Virginia Protective Order Violations
It is incredibly important to follow the provisions of a Virginia protective order, because the consequences of a violation can be severe. Any time a person has been ordered by a court to stay away from someone else, it means that the court’s contempt powers are in play.
It also can have an effect on a person’s bond if they are on bond for a criminal charge, which is happening at the same time. Further, a violation of a protective order is a separate criminal offense carrying a mandatory term of incarceration. With these things in mind, any accusation of a violation should be handled with the assistance of a protective order attorney in Virginia.
Arrests For a Violation
In most cases, if a person has contact with the victim after being ordered not to do so, a judge will revoke the person’s bond and will hold the person in jail until their criminal case is heard.
If there is no criminal case going on, the judge still has the ability to imprison someone or find the person for a small or a significant amount of time in consequence of that. It is almost never the case that a protective order is violated in Virginia without consequences that include active incarceration.
Severity of a Violation
It is a crime to violate a civil protective order in Virginia. If a person violates that order, they can be charged with a separate criminal offense. It gives the person a criminal record if convicted, which can include criminal penalties, such as active incarceration.
If a person commits a crime in the course of violating a protective order, it is a serious matter. Under some circumstances, it is a separate felony offense.
Most courts take extremely seriously the idea that a person who has been told to stay away must do so. The concern is that the person is going to commit a crime. If the person does commit a crime, it is a scenario where some of the harshest punishments can be handed out, including active incarceration and in some cases very significant amounts of active incarceration.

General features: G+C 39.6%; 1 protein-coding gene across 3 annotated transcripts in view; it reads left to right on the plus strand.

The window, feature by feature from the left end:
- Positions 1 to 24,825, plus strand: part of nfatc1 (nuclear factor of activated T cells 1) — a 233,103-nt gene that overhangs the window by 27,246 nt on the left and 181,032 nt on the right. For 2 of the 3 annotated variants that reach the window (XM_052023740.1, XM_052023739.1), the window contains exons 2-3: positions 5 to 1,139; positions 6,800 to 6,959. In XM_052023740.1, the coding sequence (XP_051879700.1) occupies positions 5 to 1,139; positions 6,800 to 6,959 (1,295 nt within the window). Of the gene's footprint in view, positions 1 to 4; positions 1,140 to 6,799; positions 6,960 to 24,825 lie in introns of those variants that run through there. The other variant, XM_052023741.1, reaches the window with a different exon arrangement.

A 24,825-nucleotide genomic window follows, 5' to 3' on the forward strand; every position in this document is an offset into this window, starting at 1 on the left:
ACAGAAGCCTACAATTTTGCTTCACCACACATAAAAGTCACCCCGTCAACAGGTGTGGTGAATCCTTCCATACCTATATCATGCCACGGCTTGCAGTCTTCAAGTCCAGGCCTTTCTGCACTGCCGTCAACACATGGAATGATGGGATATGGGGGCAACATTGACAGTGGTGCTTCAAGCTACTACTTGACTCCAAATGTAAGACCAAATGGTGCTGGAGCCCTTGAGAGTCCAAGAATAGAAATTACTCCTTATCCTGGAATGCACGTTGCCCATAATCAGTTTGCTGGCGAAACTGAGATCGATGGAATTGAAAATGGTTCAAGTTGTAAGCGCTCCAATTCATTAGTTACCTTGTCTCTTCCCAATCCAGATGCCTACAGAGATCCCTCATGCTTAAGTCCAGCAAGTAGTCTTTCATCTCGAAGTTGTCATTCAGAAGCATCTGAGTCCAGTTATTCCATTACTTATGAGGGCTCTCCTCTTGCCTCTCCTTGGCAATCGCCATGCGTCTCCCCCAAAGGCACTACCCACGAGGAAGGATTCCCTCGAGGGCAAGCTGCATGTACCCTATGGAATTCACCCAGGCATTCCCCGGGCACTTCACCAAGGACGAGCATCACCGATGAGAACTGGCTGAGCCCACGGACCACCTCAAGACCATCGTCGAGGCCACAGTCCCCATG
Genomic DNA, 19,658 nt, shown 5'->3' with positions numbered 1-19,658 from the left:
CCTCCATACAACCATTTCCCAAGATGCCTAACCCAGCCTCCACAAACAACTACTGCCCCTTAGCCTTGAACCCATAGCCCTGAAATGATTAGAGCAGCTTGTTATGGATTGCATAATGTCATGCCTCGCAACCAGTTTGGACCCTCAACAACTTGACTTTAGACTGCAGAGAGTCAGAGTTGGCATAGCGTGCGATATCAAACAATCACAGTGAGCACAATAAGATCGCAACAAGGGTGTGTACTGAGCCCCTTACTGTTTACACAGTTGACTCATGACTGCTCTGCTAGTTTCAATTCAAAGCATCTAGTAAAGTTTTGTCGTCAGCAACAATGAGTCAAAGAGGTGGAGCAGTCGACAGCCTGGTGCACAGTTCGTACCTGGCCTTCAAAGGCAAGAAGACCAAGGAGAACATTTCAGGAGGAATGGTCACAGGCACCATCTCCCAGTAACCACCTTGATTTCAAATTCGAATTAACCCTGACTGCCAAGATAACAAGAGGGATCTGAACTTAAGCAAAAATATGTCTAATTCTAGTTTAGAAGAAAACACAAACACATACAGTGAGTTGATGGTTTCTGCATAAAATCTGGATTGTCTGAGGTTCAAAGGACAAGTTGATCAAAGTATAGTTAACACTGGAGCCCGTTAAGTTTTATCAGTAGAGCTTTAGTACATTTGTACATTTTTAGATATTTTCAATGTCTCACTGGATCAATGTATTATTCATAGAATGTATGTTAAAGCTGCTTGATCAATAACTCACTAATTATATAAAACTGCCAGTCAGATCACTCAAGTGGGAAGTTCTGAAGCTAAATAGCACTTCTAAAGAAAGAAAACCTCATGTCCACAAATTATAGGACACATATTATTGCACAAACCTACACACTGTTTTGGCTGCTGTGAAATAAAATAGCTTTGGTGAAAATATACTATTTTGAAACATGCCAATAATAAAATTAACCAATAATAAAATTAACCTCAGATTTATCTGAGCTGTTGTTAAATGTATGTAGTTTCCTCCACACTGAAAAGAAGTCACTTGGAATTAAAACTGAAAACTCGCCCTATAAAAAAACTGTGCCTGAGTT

Committing the Crime vs. Order Violation
It is difficult to say whether committing the original crime or violating the protective order is more aggravating. It is the combination of the two things together that creates such a problem. Anytime someone is guilty of an underlying offense, which is a crime of violence, it is something that a court can have a lot of trouble with and impose severe penalties.
At the same time, if a court had enough concern about a person doing something violent that entered a protective order in the first place, then it finds that its fears were justified because the person commits a crime notwithstanding being told to stay away. That is something that in almost every case is going to amplify penalties to be severe.
Steps to Take
If a person has requested a protective order and believes someone has violated that order, that person has a couple of options. One is to contact law enforcement and let them know. Sometimes the person will be arrested for violating the protective order.
The person also has the ability to go back to the court that issued that order and ask the court to find that person in contempt. There are a number of ways to address that once the order has been entered. An individual may face a number of consequences for violating a Virginia protective order.
There are numerous kinds of evidence that can be used to challenge the government’s evidence that a protective order has been violated. In most cases, the evidence against a person is going to include witness testimony, phone logs, emails, or even texts.
Once it is known what the government is saying a person did to violate the order, attorneys can develop the strategy to challenge that, whether it means getting text records, phone records, or email records of their own to look at what evidence is available to challenge what is being alleged. In many cases, it is possible to refute what is being said by showing, for example, that the date and time that a person alleges a phone call was made that there is no call record.
Contacting a Lawyer
If a person has been accused of violating a protective order and a judge finds that the government has proved that, they are almost certainly looking at active jail time. The person might even be looking at significant active jail time. There is always a consequence to a conviction in a case like that, thus, it is critically important to contact an attorney as soon as the person knows that they have been charged or even the merely alleged and being investigated.